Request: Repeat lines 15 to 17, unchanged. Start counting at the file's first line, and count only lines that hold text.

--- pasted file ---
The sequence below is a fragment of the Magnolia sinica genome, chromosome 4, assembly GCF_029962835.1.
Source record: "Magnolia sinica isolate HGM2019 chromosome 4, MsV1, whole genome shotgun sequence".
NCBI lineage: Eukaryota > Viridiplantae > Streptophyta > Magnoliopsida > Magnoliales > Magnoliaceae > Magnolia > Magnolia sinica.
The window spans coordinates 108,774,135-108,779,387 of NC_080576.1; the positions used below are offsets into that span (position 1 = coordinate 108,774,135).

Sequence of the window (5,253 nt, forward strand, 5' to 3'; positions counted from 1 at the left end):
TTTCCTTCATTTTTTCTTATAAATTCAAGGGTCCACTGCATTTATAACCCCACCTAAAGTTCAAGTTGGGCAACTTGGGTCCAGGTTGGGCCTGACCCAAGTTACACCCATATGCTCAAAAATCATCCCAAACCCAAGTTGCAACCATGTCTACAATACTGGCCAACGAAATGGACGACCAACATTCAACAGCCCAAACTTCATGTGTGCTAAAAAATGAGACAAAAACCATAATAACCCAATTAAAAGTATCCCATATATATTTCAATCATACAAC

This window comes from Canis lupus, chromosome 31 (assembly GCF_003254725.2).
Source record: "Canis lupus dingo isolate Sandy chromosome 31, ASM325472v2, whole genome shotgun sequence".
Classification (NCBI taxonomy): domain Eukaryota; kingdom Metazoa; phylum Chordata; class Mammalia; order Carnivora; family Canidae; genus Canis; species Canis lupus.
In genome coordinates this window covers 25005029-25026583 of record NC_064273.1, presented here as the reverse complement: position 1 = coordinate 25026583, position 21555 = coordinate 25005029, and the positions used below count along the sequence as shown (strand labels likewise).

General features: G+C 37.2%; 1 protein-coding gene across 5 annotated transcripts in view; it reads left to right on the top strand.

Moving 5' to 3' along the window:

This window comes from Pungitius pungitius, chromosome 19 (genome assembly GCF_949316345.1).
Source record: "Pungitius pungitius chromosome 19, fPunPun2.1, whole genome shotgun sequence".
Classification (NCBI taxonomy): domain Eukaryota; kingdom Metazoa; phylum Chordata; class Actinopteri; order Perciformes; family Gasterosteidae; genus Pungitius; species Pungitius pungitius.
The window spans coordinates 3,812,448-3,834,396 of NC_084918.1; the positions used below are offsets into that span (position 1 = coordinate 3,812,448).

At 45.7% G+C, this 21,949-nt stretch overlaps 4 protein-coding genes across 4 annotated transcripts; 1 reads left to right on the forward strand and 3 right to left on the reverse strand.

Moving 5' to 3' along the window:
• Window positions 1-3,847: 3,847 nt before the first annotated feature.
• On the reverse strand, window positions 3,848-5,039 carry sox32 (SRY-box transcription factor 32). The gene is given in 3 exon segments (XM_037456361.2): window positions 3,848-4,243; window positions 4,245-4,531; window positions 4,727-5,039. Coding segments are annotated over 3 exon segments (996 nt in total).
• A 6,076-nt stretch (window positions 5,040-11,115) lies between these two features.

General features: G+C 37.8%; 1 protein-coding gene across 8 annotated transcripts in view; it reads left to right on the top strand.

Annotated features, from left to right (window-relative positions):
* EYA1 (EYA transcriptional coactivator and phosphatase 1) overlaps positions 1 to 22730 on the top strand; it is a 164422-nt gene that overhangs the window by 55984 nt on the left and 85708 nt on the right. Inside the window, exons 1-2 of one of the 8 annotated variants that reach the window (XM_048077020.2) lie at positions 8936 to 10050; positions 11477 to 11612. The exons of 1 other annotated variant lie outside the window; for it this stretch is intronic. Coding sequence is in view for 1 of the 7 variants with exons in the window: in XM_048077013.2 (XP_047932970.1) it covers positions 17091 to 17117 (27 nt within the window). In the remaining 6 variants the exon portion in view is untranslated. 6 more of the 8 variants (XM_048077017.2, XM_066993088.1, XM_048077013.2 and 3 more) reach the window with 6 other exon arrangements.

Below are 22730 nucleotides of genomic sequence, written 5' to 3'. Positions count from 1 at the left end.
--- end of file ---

Classification (NCBI taxonomy): domain Eukaryota; kingdom Metazoa; phylum Chordata; class Actinopteri; order Perciformes; family Gasterosteidae; genus Pungitius; species Pungitius pungitius.
The window spans coordinates 3,812,448-3,834,396 of NC_084918.1; the positions used below are offsets into that span (position 1 = coordinate 3,812,448).

At 45.7% G+C, this 21,949-nt stretch overlaps 4 protein-coding genes across 4 annotated transcripts; 1 reads left to right on the forward strand and 3 right to left on the reverse strand.